Have you worried that, with the prospect of global shortages, water would be the oil of the 21st century? Have you worried that with the current energy crunch, oil would be the oil of the 21st century?
The gist - in what reads to me like a twist on photo-voltaic cells, sunlight plus water (fresh or saline) is used to produce oxygen and hydrogen. The yydrogen is then run through a fuel cell and recombined with oxygen to produce fresh water plus energy. The net effect - Florida can convert its abundant salt water and sunlight to fresh water and electricity. So can California, or Saudi Arabia. Very cool. Well, very cool unless this is this generation's cold fusion.
From the Times:
Splitting a water molecule is an experiment familiar to generations of high school chemistry students. In common industrial practice, it involves a container with water at a very high pH and a base like lye. The container is sealed to keep out contaminants like carbon dioxide, which is present in the atmosphere. But in one paper scheduled for publication in the journal Science on Friday, two researchers at the Massachusetts Institute of Technology describe a technique that works at ambient temperatures and pressures in ordinary water.
“Trees don’t grow in base; they grow in regular water,” said one of the researchers, Daniel G. Nocera, a professor of energy at the institute, who compared the process to photosynthesis, nature’s way of storing energy by separating hydrogen and oxygen.
Because the conditions are benign and the chemistry works at a small scale, Dr. Nocera said, this electrolyzer could be incorporated into a solar cell, which would turn out hydrogen rather than electricity.
Dr. Nocera worked with a postdoctoral fellow, Matthew W. Kanan.
The system could use saltwater. When the hydrogen and oxygen recombine in the fuel cell, the result is pure water, raising the possibility that the technology could be used for desalination.
The abstract is here. A flavor:
In Situ Formation of an Oxygen-Evolving Catalyst in Neutral Water Containing Phosphate and Co2+
Matthew W. Kanan 1 and Daniel G. Nocera 1*
The utilization of solar energy on a large scale requires its storage. In natural photosynthesis, energy from sunlight is used to rearrange the bonds of water to O2 and H2-equivalents. The realization of artificial systems that perform similar "water splitting" requires catalysts that produce O2 from water without the need for excessive driving potentials. Here, we report such a catalyst that forms upon the oxidative polarization of an inert indium tin oxide electrode in phosphate-buffered water containing Co2+. A variety of analytical techniques indicates the presence of phosphate in an approximate 1:2 ratio with cobalt in this material. The pH dependence of the catalytic activity also implicates HPO42– as the proton acceptor in the O2-producing reaction. This catalyst not only forms in situ from earth-abundant materials but also operates in neutral water under ambient conditions.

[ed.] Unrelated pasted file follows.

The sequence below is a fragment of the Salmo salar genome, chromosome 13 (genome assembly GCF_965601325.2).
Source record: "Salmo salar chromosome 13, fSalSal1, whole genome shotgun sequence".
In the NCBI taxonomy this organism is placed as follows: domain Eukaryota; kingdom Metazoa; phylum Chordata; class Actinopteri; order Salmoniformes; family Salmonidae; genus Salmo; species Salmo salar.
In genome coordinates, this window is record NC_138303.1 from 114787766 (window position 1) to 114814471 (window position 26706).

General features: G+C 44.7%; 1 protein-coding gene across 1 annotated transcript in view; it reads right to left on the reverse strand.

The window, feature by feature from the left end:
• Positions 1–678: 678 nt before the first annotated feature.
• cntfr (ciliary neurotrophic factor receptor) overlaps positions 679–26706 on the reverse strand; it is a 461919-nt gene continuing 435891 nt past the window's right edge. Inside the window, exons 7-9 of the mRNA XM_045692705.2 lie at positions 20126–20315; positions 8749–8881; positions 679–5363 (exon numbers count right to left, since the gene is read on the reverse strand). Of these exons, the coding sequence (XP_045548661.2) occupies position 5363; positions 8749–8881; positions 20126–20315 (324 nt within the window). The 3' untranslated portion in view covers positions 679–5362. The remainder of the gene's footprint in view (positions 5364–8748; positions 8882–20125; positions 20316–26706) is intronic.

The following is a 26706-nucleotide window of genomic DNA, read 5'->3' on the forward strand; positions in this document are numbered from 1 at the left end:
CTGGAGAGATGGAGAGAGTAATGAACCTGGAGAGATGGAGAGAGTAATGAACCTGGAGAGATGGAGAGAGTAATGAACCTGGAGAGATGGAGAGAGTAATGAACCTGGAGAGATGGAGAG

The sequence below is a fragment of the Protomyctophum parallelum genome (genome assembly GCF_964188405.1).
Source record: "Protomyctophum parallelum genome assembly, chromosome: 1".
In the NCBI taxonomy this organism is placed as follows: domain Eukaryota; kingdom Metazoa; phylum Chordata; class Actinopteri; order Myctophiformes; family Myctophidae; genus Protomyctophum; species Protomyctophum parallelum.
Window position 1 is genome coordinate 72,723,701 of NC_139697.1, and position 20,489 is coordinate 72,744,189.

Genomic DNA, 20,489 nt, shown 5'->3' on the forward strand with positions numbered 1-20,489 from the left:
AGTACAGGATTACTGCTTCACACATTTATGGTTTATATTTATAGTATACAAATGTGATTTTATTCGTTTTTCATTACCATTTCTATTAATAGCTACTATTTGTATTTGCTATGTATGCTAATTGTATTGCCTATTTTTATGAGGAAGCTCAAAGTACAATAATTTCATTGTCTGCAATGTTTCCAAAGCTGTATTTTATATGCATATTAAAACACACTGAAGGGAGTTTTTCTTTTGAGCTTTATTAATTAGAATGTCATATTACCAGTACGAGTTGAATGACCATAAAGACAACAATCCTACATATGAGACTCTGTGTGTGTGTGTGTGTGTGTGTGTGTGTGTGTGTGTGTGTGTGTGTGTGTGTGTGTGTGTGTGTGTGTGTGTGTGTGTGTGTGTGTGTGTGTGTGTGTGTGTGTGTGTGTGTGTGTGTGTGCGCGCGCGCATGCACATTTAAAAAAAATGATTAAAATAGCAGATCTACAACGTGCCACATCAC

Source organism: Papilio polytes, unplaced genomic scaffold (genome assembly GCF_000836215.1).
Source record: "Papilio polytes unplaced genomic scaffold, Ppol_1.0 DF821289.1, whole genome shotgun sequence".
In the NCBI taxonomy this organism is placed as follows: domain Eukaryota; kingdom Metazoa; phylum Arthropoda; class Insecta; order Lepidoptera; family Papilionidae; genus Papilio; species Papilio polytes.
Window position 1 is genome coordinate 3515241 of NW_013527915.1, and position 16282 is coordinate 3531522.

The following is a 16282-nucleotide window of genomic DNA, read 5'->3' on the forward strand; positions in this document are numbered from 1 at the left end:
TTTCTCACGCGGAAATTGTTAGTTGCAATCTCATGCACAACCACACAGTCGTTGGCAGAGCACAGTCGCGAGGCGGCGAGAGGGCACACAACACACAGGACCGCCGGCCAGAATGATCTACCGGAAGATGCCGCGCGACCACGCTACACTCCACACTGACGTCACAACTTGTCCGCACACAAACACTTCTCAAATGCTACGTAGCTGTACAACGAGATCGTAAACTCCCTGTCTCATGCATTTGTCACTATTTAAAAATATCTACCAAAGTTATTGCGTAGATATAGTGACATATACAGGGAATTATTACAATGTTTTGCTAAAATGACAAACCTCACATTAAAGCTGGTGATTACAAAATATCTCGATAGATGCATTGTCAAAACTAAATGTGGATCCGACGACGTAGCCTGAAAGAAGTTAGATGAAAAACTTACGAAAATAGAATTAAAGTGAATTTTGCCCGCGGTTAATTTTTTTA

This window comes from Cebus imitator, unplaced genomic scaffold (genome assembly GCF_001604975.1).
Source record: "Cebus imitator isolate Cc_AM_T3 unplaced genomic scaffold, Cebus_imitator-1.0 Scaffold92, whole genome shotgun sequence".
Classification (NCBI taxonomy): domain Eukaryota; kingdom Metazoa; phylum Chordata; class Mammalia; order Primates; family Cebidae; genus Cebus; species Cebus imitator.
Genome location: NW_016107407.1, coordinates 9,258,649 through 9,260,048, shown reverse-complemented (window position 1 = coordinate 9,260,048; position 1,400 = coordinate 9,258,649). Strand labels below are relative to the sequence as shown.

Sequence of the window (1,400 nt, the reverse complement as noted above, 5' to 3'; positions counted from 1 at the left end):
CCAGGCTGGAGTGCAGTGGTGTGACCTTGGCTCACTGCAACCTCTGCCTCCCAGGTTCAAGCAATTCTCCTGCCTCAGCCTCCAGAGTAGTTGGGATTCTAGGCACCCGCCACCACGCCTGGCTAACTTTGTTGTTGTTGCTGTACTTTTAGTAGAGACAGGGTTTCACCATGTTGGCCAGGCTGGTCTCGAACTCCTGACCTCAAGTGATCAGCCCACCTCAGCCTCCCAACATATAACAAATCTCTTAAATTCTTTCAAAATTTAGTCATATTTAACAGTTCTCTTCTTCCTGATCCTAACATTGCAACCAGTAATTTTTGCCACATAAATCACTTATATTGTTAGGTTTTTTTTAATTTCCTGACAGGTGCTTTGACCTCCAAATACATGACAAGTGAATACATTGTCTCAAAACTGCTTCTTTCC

Clear as mud.
A PLEA FOR ENGINEERING TALENT: Here is a problem that would be easily ball-parked by someone with the right background (this would take me back to high school chemistry and physics, when I worked to the rhythmic beating of pterodactyl wings):
Obviously it varies by latitude, season, and time of day, but determine the solar energy per square meter striking, for example, Miami.
And even with perfect catalysts and no activation energy it takes a certain amount of energy to separate water into hydrogen and oxygen. Presumably there will be some conversion loss when the elements are recombined to produce fresh water and electricty.
But given the solar energy input it should be possible to estimate the water and energy outputs. And somewhere the water and power usage of Miami ought to be available (or use a per capita guess.)
So, do we need to pave Florida with these conversion cells in order to save it?
HMM: This description clarifies a point to which the Times summary merely alluded - a photovoltaic cell is the starting point providing the electricity to drive the electrolysis:
PORTLAND, Ore. — Researchers at the Massachusetts Institute of Technology have combined a liquid catalyst with photovoltaic cells to achieve what they claim is a solar energy system that could generate electricity around the clock.
A liquid catalyst was added to water before electrolysis to achieve what the researchers claim is almost 100-percent efficiency. When combined with photovoltaic cells to store energy chemically, the resulting solar energy systems could generate electricity around the clock, the MIT team said.
Currently, MIT is working with photovoltaic cell manufacturers to incorporate electrolysis using their catalyst into solar energy systems. By combining the two, excess capacity during the day could be stored as hydrogen and oxygen, then used in fuel cells at night when needed.
"Solar cell makers can add super-cheap electrolyzers to their system so that they work 24/7 -- during the day making hydrogen and oxygen, then at night recombining it in fuel cells to generate electricity," Nocera predicted.
Even if they get 100% efficiency on the electrolysis, there is still a conversion loss when the fuel cell combines hydrogen and oxygen to produce electricity. And peak power demands occur during the day. Still, this could be a great way to produce hydrogen in remote sunny (and wet) locations and transport it elsewhere. And the same dodge could apply to wind power.